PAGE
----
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What Does "As Is" Really Mean?

Old 07-27-2020, 03:51 PM
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Default What Does "As Is" Really Mean?

I'm curious as to what "as is" means in the context of a purchase/sale of a used boat. Does buyer effectively waive any and all recourse to seller if something goes wrong with it? I just purchased a used center console that needs a new engine after the second use (blown cylinder). I'm assuming I'm SOL because caveat emptor and all, but I'm wondering if anyone has had a similar experience and was able to go after the seller for it?

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07-27-2020, 05:02 PM
PeteVB
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But you did realize the motor is 30 years old, that is well past it’s lifespan.
Old 07-27-2020, 03:55 PM
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As is , means once you sign the title or bill of sale, it is yours at that point. Problems and all.
sorry to hear the failure.
Most are as is whether stated or not , unless you have a signed agreement warranty or such.
I am not a lawyer or very educated in these things. Just my understanding.
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Old 07-27-2020, 03:56 PM
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it means exactly what it says.
You bought it.
You can't sue because it fell apart. What are you looking for ?
Old 07-27-2020, 04:16 PM
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did you get an engine survey? if not it is all on you. as is means it is yours no matter what happens
Old 07-27-2020, 04:20 PM
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Unless you can prove the seller intentionally hide a known substantial issue, it's your problem now.
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Old 07-27-2020, 04:22 PM
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Originally Posted by bigbill1963 View Post
did you get an engine survey? if not it is all on you. as is means it is yours no matter what happens
I donít think this matters either , still yours. Just a survey. They wonít accept responsibility either.
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Old 07-27-2020, 04:23 PM
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Like I said in the original post, that was my assumption - I was wondering if anyone here had a different experience, hence the question. Not unreasonable to think that there might be statute governing knowingly selling a defective item.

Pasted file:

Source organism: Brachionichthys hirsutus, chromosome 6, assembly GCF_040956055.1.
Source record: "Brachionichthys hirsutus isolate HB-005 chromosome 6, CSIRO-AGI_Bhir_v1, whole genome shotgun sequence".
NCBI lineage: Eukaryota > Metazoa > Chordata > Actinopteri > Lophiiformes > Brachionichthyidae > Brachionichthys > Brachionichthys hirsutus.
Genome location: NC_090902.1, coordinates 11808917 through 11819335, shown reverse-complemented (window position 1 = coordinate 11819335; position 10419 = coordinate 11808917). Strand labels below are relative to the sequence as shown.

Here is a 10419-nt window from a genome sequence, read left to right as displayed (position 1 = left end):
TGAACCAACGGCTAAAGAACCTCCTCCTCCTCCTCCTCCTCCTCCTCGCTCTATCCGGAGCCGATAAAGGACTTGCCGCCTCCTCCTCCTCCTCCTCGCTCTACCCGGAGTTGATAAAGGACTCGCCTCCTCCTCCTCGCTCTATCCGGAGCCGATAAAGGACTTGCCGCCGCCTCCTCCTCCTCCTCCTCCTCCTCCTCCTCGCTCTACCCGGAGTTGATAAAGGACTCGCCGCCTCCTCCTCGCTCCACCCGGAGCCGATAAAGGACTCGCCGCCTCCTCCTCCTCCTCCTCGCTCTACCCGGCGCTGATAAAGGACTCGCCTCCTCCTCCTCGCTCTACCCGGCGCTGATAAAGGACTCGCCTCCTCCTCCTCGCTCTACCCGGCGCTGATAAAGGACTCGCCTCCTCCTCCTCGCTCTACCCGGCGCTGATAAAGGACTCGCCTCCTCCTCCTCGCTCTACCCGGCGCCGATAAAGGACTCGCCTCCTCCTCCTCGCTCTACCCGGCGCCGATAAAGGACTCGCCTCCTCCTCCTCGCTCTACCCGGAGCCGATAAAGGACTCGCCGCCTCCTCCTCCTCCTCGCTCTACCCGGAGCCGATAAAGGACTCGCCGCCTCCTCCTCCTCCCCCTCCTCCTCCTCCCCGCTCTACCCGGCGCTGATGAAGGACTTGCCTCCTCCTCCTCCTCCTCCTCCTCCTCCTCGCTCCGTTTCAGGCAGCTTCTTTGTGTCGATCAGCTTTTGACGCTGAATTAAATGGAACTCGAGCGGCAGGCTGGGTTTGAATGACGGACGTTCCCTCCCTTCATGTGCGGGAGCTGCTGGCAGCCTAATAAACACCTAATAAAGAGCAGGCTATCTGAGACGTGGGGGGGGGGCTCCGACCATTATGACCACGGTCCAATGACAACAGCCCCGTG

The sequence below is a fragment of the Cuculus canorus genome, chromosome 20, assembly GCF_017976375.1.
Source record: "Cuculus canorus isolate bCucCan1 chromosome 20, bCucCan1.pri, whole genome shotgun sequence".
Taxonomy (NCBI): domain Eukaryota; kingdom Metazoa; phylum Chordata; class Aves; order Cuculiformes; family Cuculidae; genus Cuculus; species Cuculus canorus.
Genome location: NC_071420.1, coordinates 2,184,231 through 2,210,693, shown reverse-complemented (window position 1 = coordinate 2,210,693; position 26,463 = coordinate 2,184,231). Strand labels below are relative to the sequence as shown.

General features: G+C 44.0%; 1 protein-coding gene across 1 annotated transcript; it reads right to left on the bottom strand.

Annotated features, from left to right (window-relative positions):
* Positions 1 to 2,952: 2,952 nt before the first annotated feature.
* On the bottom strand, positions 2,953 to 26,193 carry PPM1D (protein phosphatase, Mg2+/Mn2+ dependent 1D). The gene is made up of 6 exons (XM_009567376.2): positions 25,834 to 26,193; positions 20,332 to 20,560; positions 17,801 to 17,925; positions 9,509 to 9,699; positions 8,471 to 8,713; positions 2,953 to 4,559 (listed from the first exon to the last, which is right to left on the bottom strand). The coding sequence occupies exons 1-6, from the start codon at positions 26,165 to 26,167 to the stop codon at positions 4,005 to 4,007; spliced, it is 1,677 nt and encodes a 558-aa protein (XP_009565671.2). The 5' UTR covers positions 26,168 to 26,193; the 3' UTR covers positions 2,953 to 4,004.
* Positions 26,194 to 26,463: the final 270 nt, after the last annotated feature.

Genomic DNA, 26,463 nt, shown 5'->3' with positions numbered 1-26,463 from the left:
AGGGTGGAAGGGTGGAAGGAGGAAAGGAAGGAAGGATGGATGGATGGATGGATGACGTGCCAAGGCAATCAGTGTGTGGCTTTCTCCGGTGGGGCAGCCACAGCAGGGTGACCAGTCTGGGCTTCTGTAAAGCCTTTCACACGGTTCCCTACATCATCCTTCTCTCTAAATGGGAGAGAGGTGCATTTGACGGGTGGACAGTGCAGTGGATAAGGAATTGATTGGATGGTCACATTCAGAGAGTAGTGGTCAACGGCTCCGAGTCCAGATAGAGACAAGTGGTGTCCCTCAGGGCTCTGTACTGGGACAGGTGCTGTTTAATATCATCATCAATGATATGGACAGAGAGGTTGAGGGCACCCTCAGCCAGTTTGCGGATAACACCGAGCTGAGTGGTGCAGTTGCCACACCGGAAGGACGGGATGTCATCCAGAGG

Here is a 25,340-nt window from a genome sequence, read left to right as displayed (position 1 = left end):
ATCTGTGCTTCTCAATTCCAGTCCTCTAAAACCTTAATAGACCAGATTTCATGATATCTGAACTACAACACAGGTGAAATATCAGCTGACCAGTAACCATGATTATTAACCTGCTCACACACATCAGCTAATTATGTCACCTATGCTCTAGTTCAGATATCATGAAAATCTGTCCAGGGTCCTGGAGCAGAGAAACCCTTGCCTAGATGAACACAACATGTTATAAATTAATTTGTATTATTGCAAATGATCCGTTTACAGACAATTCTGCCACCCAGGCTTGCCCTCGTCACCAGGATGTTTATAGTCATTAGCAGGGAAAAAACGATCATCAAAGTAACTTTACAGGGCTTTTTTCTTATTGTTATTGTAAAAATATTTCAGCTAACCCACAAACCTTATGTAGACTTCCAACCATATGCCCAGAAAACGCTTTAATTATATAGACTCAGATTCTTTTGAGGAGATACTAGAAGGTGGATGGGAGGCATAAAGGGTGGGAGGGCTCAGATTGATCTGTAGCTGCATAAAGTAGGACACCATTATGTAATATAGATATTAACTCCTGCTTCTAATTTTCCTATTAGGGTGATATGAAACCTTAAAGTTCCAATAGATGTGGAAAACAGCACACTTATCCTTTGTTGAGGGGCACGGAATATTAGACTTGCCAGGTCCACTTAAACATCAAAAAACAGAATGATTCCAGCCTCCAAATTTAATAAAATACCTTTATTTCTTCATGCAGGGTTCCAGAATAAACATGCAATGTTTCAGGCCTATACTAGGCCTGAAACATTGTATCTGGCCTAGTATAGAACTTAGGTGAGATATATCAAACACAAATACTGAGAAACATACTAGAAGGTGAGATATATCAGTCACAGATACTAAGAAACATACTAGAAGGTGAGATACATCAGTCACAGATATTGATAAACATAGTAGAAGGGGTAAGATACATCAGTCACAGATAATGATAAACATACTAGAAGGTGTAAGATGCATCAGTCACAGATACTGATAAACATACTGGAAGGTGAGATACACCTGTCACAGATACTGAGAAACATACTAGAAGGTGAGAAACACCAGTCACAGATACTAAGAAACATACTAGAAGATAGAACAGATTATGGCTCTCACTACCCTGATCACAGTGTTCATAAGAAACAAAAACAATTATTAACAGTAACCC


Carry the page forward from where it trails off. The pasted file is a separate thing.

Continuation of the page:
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Old 07-27-2020, 04:24 PM
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the only way around as is might be misrepresentation, failure to disclose or deception, negligence, etc

but ya, as-is, generally means: as-is

thats why its important to print out the listing, communicate in writing/via email whenever possible, get a material damage statement, service records, hire a surveyor, hire a mechanic, thorough sea trial, etc. you can greatly reduce your risk, but skipping any one of those, generally means you are taking on significant risk. you dont need a surveyor or mechanic if you know what you are doing and are well experienced but some still choose.

Last edited by mystery; 07-27-2020 at 04:34 PM.
Old 07-27-2020, 04:31 PM
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Default Hate it for you

Car, truck, boat etc sold as is, is just that when you exchange $ for the title/registration itís yours as it sits
now.

Sorry to hear of your troubles, are you sure the engine is blown? What make and model?
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Old 07-27-2020, 04:33 PM
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Yep. I had engine survey on Yamaha with 129 hours, checked out great. 2nd time out sprang a leak from valve cover gasket. He didnít get it hot enough to make it leak. Quick fix but I was still irate.

Originally Posted by Dacman View Post
I donít think this matters either , still yours. Just a survey. They wonít accept responsibility either.
Old 07-27-2020, 04:35 PM
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Originally Posted by nc_robbie75 View Post
Car, truck, boat etc sold as is, is just that when you exchange $ for the title/registration itís yours as it sits
now.

Sorry to hear of your troubles, are you sure the engine is blown? What make and model?
Thanks. 1990 Yamaha 115. Waiting for official diagnostic from shop but initial report is no compression in cylinder 4 and metal fragments when they scoped it.
Old 07-27-2020, 04:41 PM
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Can’t help with the question but I’m sorry to hear about your troubles. That’s really gotta suck.

Old 07-27-2020, 04:49 PM
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Originally Posted by VTXrider View Post
Unless you can prove the seller intentionally hide a known substantial issue, it's your problem now.